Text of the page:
We landed in Denver 10 minutes before our connecting flight was scheduled to take off. We knew we wouldn’t make it…we’d have to run the full length of the concourse, not counting the time it takes to taxi and unload. We decided to try, however, because the next flight to Spokane, our final destination, wasn’t for another 8 hours. By some gracious miracle, they held the plane for us as we clambered on, drenched in sweat.

Arriving in Spokane (pronounced Spo-can, pretend the E isn’t there) at 12:30 p.m. local time, it had been nearly 6 hours since we had last eaten and were desperate for food. Note: airlines don’t offer anything more than 6 oz of soda with looooots of ice for domestic flights. Remember the days of full meals and even peanuts and pretzels? Sorry boutcha.

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We were so tired and so hungry, but we gorged ourselves with super-yummy food at a local eatery called Scratch. I had carrot and fennel bisque soup. OMGeeeee. Good.

To walk off our bloated bellies, we toured the streets of downtown, including the beautiful and unique Riverfront Park, which was the site for the 1974 world’s fair expo. It looks like a happening summer destination with a mini amusement park, arena, train ride and gondola skyride over the Spokane Falls. I had a Groupon for the skyride, but alas, it was closed for maintenance. Strike 1.

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The weather apparently had been perfect for weeks leading up to this one, but we brought rain and chill with us from Indy. We headed back to Hotel Ruby, a former old run-down motel renovated into a hip, jazzy hotel with an after-hours public lounge. We decided it was a nice enough place, but we’re too old for the thin walls and neighboring train tracks and late night arrivals from young party-goers. Steven put it bluntly, “This place is for drunks.”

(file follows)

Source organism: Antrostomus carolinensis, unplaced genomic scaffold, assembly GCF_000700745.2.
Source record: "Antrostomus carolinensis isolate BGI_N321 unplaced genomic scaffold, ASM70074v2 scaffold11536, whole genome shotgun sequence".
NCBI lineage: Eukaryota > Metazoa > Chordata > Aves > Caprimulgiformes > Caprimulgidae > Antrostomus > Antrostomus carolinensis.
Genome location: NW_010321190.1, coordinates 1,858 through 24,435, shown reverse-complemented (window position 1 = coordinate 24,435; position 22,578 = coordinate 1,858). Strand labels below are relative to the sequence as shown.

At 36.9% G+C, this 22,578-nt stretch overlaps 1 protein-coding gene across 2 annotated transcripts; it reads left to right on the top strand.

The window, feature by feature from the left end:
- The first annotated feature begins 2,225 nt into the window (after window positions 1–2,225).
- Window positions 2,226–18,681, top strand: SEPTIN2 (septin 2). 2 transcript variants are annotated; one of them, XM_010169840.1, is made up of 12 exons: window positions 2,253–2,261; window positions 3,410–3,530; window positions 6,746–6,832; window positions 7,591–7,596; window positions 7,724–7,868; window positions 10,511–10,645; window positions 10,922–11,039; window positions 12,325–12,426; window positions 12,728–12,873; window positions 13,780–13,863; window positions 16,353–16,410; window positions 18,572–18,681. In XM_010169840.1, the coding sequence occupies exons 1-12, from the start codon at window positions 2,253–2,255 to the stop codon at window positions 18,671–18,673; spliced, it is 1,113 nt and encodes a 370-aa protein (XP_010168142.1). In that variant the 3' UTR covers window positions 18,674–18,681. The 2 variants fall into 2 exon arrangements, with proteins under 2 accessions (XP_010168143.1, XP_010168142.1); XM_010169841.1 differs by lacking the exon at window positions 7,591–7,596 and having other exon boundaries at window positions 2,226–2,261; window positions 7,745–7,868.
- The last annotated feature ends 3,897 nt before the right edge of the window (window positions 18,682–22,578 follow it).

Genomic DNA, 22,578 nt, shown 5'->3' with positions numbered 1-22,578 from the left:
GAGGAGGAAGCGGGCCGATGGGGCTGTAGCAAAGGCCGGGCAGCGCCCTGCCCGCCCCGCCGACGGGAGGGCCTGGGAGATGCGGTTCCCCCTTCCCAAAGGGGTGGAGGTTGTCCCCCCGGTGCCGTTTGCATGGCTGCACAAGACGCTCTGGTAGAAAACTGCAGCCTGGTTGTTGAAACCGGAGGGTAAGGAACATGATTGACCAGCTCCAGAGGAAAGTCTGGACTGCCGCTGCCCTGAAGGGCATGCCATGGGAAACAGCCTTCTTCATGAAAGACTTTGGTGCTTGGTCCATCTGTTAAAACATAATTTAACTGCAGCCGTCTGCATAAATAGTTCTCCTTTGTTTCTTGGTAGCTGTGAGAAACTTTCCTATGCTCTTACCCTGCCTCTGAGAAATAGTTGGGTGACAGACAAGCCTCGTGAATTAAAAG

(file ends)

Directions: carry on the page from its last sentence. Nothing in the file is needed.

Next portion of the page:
We spent the rest of the evening reading and studying for the next day’s conference presentation – the reason for the trip. It was only 6 p.m. local time, but that translated to 9 p.m. in our minds, and we were lights-out before people were heading to dinner.

The next day, Steven asked me what I would do to keep busy while he was working all day. Oh, did I have a plan!
FIRST: I had breakfast in the hotel lounge and caught up on local happenings.
THEN: I headed to a coffee shop we had found the day before, Atticus, and I enjoyed a latte and read more from my honkin trip book, We Are Not Ourselves (the thing nearly weighs 5 lbs).
AND THEN: I used one of my found Groupons for an hour-long massage. The ladies in the spa loved to hear that I was taking the day for myself.
THEN: I went to the downtown mall near the Falls. I had found a flyer online with a bunch of listed coupons for the shops in the mall and used them frequently. I tried on fancy clothes and ended up buying more than I should have. I had to stop while I was ahead because I had forgotten that I wasn’t in Indianapolis and had to bring everything back with me in a suitcase…

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ALSO: I had thought about going to see a movie, but nothing sparked my interest enough, so I instead popped my head into the mall hair salon and got a quick trim and style. While talking with all the local folks, I got a few recommendations for dinner that night, and was a little too excited about getting my hair done for a simple evening.

After my girlie rendezvous, I headed back to the hotel until Steven was finished. We met up and then walked to a very early dinner among white-haired people at a restaurant called Anthony’s. There’s a plus to eating before the crowds (I mean, keep in mind it was still 8 p.m. in our Eastern Time heads) – we snagged a table with a gorgeous view of Spokane Falls and were able to buy off the earlybird menu. A four-course seafood meal including dessert!